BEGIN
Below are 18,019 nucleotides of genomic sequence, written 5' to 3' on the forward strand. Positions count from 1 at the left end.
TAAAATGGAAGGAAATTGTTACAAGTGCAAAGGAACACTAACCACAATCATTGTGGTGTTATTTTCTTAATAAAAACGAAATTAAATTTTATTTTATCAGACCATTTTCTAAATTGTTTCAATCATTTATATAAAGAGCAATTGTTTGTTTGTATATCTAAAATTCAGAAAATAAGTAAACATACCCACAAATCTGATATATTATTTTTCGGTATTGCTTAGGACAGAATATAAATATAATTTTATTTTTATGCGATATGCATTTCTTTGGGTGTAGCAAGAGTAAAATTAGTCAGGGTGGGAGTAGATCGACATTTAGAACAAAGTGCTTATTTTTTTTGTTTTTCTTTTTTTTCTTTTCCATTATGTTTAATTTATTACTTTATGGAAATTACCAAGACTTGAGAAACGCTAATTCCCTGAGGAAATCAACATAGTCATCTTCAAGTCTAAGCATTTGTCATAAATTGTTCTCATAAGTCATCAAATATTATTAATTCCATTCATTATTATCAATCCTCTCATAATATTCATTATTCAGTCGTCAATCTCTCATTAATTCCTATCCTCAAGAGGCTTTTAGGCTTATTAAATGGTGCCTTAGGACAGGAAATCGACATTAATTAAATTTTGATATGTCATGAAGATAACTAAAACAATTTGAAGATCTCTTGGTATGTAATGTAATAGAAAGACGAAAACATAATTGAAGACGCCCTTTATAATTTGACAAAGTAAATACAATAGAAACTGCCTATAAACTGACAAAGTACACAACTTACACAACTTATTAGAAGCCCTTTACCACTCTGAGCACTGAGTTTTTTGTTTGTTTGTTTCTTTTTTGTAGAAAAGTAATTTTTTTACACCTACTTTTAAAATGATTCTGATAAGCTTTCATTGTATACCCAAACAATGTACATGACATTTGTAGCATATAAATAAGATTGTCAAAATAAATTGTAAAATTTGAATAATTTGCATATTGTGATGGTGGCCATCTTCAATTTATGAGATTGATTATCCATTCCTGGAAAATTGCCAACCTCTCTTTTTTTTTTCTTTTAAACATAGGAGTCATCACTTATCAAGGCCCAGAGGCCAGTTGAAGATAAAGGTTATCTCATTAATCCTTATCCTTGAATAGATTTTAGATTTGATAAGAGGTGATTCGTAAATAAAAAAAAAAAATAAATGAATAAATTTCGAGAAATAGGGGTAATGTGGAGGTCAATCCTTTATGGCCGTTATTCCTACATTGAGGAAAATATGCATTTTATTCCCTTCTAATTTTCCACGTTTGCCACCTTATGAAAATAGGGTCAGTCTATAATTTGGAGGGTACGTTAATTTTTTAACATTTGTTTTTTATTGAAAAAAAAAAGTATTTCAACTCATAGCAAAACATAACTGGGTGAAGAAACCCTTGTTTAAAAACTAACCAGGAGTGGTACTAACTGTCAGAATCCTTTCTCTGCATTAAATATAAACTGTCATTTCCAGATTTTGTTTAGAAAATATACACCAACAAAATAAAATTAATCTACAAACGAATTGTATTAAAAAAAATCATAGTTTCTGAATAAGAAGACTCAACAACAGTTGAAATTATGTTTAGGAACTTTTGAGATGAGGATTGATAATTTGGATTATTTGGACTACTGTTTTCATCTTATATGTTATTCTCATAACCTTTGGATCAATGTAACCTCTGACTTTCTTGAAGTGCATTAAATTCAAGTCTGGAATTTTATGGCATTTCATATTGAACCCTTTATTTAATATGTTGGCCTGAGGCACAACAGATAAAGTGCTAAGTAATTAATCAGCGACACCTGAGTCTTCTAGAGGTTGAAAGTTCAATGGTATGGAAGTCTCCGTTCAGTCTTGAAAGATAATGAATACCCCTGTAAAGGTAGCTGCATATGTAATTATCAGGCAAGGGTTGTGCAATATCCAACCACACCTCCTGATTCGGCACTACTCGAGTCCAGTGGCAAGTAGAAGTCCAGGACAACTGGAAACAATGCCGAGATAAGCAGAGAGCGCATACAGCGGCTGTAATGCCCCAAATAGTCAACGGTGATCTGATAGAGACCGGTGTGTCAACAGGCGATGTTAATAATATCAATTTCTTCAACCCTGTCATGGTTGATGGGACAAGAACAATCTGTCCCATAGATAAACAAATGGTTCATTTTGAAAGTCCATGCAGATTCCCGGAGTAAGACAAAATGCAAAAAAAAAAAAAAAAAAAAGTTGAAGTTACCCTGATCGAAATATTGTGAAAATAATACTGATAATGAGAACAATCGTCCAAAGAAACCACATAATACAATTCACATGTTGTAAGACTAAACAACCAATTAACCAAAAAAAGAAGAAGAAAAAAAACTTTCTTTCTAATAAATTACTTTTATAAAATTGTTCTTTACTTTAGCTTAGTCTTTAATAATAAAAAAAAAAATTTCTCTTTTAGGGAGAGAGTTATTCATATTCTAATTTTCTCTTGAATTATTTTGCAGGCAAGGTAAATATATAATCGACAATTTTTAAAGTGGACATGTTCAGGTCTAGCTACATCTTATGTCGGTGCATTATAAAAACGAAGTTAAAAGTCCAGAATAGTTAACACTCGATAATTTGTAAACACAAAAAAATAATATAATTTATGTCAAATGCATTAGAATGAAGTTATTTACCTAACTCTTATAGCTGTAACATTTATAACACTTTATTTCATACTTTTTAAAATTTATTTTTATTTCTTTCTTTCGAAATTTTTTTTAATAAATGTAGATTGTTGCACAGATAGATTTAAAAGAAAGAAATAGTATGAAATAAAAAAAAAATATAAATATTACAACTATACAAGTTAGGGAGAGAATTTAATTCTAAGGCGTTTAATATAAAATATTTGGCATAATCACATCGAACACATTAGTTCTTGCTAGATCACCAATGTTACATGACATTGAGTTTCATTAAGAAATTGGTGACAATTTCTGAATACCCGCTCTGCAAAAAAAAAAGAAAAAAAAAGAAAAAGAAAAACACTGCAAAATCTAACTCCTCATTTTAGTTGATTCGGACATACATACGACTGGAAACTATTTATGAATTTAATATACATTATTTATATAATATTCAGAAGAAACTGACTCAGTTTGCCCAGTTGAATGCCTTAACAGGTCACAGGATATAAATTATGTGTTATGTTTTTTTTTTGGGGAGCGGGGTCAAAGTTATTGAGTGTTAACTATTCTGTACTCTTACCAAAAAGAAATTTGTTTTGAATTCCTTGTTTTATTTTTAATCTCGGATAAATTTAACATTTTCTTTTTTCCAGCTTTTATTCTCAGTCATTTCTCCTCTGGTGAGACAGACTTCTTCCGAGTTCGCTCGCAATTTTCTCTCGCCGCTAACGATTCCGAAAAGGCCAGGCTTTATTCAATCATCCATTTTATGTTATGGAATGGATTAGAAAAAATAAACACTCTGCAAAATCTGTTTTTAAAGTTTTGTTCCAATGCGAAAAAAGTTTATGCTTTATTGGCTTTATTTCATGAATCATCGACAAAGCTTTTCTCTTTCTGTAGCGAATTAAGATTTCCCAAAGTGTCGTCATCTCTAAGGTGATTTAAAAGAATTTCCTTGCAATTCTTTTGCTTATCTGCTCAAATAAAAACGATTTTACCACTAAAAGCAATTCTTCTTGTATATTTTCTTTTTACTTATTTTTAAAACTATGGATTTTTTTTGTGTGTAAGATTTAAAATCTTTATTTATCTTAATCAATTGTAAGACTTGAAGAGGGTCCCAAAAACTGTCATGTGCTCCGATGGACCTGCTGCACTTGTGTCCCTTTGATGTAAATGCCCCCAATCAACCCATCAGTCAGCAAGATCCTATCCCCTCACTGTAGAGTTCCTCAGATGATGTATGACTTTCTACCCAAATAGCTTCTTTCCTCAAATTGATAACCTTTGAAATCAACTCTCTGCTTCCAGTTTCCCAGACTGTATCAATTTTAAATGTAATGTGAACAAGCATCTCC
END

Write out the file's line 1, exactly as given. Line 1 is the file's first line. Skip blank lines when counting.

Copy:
Below are 18,019 nucleotides of genomic sequence, written 5' to 3' on the forward strand. Positions count from 1 at the left end.